Newstart stories about life on unemployment benefits - as little as $39.69 a day

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"Getting a job. That would change everything."

A film about living on the Newstart unemployment benefit; the financial and personal struggle. Watch Trish's story.



Since he finished studying a diploma in industrial chemistry, Alfredo has only been able to secure casual hospitality jobs, offering very few hours, so he’s been on and off Newstart for the past five years.

He says he manages to get by because he lives with his father, and while he pays rent, it is much cheaper than if he were renting in the private market.

But at 28, he just wants to be independent.

‘I can’t live like this any more. I need to be independent. But I don’t think people can be independent on Newstart.‘ he says.

A single unemployed person receive as little as $269.40 a week on Newstart.

‘Then you have to buy food which is $100 per week minimum. Plus you have to pay gas, electricity, water,’ he says. ‘If you’re only receiving Newstart, you don’t have enough money to pay for all these things. And I’m not talking about buying clothes or anything extra, or affording a car, which is something you need if you want to find a job.’

‘Everything is expensive. It’s not like 20 years ago or ten years ago. Especially rent costs have gone up astronomically high.’ 



Richard previously worked three hours a day as a cleaner. He has epilepsy so is not allowed to drive a car, and he struggles with depression. These factors have limited his capacity to find secure work over the past five years that he has been on and off Newstart.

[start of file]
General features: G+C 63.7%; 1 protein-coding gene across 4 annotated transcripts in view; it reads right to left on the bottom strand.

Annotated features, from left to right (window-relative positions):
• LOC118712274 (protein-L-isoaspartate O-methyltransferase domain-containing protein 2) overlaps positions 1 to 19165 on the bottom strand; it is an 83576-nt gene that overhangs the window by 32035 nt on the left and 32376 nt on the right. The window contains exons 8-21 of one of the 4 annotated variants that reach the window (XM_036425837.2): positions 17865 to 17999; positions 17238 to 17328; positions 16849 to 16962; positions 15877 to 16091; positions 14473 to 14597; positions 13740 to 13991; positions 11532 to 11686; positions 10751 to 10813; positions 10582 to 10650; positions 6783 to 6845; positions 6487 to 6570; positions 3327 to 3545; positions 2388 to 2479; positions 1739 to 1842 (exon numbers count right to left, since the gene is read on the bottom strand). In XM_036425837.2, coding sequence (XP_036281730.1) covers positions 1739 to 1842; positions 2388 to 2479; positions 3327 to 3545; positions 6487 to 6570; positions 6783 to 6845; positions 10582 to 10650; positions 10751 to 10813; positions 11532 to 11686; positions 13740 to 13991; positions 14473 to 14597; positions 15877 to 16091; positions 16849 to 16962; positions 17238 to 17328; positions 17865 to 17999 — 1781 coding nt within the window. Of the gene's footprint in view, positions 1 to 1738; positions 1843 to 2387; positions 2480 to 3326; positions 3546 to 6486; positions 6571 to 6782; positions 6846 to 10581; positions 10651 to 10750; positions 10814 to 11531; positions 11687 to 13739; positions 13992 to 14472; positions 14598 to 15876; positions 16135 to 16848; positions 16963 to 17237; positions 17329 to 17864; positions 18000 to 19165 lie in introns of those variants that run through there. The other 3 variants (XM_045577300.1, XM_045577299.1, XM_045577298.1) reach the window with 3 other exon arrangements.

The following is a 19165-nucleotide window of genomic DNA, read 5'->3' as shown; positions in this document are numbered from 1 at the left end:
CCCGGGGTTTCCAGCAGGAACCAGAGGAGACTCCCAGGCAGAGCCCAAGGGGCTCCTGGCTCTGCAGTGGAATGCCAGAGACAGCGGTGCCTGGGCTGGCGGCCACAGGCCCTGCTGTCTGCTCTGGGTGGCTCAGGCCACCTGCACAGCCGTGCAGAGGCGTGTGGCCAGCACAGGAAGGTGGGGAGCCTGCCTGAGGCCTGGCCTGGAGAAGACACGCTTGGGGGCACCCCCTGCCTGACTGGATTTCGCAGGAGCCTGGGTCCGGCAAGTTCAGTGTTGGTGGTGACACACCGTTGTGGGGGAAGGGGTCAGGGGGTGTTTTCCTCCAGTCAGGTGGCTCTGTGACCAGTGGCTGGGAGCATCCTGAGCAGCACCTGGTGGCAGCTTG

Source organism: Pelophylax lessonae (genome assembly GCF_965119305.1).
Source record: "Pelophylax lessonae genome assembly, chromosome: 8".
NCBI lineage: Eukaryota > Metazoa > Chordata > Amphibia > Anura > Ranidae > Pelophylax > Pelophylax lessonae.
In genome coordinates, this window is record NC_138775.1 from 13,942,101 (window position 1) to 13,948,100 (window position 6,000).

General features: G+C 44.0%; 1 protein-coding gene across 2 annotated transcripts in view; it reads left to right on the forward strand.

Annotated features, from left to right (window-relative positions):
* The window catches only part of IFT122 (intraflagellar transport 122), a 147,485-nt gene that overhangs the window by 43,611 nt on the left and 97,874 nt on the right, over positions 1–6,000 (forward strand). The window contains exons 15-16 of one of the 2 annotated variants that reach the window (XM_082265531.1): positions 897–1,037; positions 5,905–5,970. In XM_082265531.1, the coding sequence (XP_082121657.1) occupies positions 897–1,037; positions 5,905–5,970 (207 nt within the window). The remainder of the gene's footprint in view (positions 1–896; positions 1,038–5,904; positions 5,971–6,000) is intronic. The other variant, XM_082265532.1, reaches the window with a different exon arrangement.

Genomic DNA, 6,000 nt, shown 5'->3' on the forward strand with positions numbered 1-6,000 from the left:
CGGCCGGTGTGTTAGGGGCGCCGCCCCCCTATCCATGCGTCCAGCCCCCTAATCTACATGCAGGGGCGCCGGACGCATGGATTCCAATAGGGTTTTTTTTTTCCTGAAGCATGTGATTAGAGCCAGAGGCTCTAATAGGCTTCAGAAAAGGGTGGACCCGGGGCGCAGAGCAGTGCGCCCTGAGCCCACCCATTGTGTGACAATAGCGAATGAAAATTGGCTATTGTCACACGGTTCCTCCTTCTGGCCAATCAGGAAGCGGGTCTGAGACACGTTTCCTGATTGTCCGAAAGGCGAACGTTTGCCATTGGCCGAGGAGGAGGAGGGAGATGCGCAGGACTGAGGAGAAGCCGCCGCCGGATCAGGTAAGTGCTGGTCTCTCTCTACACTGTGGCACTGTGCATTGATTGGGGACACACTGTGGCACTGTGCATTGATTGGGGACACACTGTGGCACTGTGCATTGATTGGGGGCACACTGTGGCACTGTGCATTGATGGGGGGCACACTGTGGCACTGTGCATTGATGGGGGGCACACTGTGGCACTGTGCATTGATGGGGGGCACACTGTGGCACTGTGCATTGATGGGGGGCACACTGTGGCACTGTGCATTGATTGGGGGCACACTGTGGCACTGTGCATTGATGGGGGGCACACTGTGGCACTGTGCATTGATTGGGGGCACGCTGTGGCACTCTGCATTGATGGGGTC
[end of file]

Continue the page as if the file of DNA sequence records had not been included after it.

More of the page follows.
‘I really have to try and stretch my income over the fortnight.’ he says. ’I pay my rent as soon as I get paid. Rent takes more than half of it every fortnight. Then I go to the supermarket and pay for my food, and then I pay my bills. Food and rent puts you behind straight away, so you’re not eating well either.’ 

Such a tight budget doesn’t leave much room for unexpected expenses. ‘On my way to work, I got fined $260 for being two dollars under on my Myki (public transport payment card). I almost cried. Mate I’m on the pension, how am I supposed to pay that fine!’

‘I’m lucky. I live in an inner suburb, and it's a pretty expensive area. But a friend of mine that I live with gives me cheap board. My rooms is like a cupboard otherwise I wouldn’t be able to afford to live in Melbourne.’

‘Living in poverty is pretty detrimental to your mental health. But my flatmate says she’s seen a marked improvement in my depression since I started working part-time.’ 


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